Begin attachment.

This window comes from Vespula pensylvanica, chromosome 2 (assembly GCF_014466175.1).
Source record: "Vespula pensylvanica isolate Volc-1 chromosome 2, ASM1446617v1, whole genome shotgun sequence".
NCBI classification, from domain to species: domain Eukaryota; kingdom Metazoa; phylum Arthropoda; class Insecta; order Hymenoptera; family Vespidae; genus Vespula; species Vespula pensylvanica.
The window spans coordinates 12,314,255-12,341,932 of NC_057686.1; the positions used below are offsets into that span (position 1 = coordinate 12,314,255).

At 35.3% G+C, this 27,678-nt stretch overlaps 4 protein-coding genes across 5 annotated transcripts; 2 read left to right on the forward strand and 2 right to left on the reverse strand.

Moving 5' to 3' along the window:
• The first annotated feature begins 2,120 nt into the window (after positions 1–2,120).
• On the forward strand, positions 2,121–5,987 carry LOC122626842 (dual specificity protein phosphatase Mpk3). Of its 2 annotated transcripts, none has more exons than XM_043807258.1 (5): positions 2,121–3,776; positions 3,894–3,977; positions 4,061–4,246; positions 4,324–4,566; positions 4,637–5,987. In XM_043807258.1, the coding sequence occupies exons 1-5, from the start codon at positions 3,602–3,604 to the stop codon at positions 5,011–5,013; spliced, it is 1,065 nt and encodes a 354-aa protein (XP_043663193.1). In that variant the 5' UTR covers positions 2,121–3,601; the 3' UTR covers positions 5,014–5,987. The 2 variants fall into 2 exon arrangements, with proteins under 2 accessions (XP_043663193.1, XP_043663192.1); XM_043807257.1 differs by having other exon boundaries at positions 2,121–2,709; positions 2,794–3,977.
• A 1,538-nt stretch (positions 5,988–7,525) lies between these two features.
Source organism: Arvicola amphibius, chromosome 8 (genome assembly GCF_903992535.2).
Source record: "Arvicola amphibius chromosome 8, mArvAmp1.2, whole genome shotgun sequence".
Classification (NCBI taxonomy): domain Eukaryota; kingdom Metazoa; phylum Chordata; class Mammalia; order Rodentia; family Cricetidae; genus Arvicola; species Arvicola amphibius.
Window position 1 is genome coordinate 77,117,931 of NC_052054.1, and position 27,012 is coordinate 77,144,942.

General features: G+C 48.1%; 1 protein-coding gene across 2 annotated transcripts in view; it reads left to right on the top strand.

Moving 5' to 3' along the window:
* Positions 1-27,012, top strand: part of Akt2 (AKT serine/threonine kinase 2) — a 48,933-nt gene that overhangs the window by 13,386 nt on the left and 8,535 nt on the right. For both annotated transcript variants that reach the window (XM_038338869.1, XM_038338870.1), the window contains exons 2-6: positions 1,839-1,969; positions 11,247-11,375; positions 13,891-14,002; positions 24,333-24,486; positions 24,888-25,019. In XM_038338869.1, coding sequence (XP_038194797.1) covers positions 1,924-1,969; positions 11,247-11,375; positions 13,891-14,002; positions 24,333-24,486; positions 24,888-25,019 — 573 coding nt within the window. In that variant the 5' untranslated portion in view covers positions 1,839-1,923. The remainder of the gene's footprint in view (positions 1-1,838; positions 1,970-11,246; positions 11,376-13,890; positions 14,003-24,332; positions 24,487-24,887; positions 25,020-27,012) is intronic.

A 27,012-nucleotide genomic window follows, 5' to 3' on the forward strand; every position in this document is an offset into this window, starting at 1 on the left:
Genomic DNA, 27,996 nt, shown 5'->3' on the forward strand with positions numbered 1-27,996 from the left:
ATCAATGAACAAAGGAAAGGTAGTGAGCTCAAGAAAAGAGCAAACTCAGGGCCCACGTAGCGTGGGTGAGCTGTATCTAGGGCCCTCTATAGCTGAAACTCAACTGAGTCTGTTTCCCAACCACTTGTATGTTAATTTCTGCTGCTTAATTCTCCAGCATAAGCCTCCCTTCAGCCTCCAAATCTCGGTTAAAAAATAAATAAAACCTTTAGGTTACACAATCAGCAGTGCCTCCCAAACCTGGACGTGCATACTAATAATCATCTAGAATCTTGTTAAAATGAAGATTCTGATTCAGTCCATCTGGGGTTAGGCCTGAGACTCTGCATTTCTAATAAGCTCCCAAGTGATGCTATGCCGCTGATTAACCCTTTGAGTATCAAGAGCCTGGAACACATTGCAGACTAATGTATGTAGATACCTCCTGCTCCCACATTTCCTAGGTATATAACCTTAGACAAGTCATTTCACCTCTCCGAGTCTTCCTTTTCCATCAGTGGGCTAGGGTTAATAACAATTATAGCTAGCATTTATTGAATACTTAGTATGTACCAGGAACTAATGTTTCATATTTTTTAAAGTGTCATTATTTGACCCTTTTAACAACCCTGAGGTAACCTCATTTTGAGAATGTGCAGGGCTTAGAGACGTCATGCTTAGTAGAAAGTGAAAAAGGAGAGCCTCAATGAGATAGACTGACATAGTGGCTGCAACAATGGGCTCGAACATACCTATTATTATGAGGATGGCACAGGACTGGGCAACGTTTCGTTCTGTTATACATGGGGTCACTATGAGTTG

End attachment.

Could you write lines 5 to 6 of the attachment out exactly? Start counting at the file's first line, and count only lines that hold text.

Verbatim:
At 35.3% G+C, this 27,678-nt stretch overlaps 4 protein-coding genes across 5 annotated transcripts; 2 read left to right on the forward strand and 2 right to left on the reverse strand.

Moving 5' to 3' along the window: